The Special Rules Regarding Child/Vehicle Accidents

In Norwalk yesterday a 12 year-old boy was seriously injured after being hit by a car while riding his bicycle.  News reports indicate that the child failed to stop at a stop sign and rode into the path of an oncoming vehicle.  This accident raises the question of how negligence law handles vehicle/pedestrian accidents when the pedestrian is a child.

There are two considerations in this regard.  First, what obligations do children have to protect themselves from harm?  Second, what safety duties apply to passing motorists who know or should know that they’re in the vicinity of children?

Concerning children’s responsibility for their own safety, Iowa law holds that children are judged by the standard of behavior that’d be expected of a child of like age, intelligence, and experience under like circumstances.  In applying that standard, courts initially make a subjective determination of the particular child’s capacity to perceive and avoid the specific risk involved, based on evidence of the child’s age, intelligence, and experience.  Once that has been determined, the focus becomes objective: How would a reasonable child of like capacity have acted under similar circumstances?  The particular child in question can be found negligent only if the child’s actions fall short of what may reasonably be expected of children of similar capacity.

Specifically regarding children on bicycles, children have a responsibility to follow the rules of the road and other laws of the state, including stopping and yielding at stop signs.  Further, motorists have a right to assume that others using the highway, including children riding bicycles, will obey the law.  But that right is not absolute; it extends only until the driver knows, or in the exercise of ordinary care, should know, otherwise.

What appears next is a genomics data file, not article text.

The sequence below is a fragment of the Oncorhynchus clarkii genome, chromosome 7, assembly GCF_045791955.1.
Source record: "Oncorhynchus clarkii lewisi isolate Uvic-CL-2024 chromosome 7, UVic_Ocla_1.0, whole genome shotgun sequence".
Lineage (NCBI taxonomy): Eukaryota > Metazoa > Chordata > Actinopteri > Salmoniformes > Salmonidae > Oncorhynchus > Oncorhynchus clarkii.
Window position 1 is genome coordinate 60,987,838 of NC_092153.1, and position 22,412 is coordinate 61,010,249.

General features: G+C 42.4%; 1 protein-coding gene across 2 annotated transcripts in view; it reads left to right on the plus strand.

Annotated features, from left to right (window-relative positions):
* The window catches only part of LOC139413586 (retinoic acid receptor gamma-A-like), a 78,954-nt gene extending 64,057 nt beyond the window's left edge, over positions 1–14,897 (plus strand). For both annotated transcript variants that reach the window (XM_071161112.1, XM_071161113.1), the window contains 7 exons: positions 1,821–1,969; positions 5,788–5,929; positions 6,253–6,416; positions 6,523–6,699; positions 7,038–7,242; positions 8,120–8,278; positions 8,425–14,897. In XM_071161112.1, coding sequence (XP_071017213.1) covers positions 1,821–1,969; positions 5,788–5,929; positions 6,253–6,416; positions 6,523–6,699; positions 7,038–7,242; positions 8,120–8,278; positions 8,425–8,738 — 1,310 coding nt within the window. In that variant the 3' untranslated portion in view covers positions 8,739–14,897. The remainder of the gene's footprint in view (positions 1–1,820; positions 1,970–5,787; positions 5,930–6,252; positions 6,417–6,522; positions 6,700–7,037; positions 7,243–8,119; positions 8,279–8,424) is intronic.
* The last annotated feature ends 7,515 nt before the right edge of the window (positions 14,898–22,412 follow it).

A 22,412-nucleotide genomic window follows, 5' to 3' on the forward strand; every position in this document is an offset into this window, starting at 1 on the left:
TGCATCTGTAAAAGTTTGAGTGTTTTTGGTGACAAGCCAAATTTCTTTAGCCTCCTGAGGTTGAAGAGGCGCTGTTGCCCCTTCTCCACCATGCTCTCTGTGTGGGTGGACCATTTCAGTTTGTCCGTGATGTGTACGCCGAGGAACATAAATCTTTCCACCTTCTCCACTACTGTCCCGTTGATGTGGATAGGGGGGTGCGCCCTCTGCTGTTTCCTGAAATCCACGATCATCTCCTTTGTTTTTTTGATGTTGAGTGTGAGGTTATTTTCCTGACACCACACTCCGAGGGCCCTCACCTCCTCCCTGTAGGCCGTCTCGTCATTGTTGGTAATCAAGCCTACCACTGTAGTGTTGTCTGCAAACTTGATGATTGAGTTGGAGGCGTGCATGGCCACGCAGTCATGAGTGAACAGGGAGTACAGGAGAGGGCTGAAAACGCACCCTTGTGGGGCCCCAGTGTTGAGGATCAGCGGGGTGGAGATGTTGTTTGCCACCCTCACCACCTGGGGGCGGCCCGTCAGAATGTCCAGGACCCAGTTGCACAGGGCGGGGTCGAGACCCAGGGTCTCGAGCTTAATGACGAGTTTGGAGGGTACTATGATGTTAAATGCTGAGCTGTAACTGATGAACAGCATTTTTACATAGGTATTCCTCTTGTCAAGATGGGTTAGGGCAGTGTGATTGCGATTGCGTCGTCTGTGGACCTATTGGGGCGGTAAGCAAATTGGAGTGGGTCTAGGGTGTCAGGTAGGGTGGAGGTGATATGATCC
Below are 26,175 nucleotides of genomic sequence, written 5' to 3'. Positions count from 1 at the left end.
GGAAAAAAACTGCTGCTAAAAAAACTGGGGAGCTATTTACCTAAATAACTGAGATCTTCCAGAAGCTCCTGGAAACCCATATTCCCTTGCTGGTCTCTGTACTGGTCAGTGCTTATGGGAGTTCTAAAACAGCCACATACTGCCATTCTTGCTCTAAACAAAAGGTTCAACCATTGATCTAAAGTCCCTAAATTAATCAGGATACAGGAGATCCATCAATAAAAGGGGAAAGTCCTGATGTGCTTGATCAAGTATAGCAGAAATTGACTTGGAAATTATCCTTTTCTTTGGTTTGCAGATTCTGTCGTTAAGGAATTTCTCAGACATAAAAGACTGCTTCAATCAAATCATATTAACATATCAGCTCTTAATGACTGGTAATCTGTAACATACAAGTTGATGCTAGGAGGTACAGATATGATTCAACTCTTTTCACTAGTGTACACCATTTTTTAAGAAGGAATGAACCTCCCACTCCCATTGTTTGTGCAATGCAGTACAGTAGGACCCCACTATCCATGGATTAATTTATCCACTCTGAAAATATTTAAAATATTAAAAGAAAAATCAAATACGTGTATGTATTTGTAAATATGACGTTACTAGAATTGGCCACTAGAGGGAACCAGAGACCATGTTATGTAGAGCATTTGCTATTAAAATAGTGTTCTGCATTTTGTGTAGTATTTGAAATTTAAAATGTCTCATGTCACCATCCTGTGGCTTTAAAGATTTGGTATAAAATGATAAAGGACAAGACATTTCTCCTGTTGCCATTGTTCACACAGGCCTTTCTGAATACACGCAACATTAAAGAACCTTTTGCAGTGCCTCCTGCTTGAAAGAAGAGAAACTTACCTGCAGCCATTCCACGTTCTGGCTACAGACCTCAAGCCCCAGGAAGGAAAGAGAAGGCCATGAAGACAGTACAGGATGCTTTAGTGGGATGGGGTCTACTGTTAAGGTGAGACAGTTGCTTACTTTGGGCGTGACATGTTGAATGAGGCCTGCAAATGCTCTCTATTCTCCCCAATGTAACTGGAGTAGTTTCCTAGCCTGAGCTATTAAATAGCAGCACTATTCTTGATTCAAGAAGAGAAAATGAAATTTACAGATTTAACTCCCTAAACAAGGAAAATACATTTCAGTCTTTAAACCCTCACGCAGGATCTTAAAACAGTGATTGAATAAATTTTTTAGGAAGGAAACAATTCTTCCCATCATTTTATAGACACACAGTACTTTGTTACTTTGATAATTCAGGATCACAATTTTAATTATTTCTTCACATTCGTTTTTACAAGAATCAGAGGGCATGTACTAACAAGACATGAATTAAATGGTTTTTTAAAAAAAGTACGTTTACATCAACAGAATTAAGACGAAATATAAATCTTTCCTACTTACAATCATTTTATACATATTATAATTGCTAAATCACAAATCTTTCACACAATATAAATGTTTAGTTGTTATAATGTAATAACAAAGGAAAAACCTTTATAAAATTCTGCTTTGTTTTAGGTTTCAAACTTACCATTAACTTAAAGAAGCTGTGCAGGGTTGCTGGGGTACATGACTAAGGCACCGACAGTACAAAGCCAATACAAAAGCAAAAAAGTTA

At the same time, Iowa law also recognizes that children will act like children and will sometimes do things that are unexpected and even dangerous, things that an adult may not do.  Iowa has a special rule that pertains to motorists who encounter children on or near a roadway.  When a child is in plain view upon a public street or highway so that the driver of an automobile sees, or in the exercise of ordinary care should see, the child in time to reduce speed and have control of the automobile so as to avoid the child, the driver must realize the child may act without any care or may suddenly and unexpectedly leave a place of safety and move into the path of the automobile.  The Iowa Supreme Court has long held that that special rule applies to children riding a bicycle on or near a road.

 

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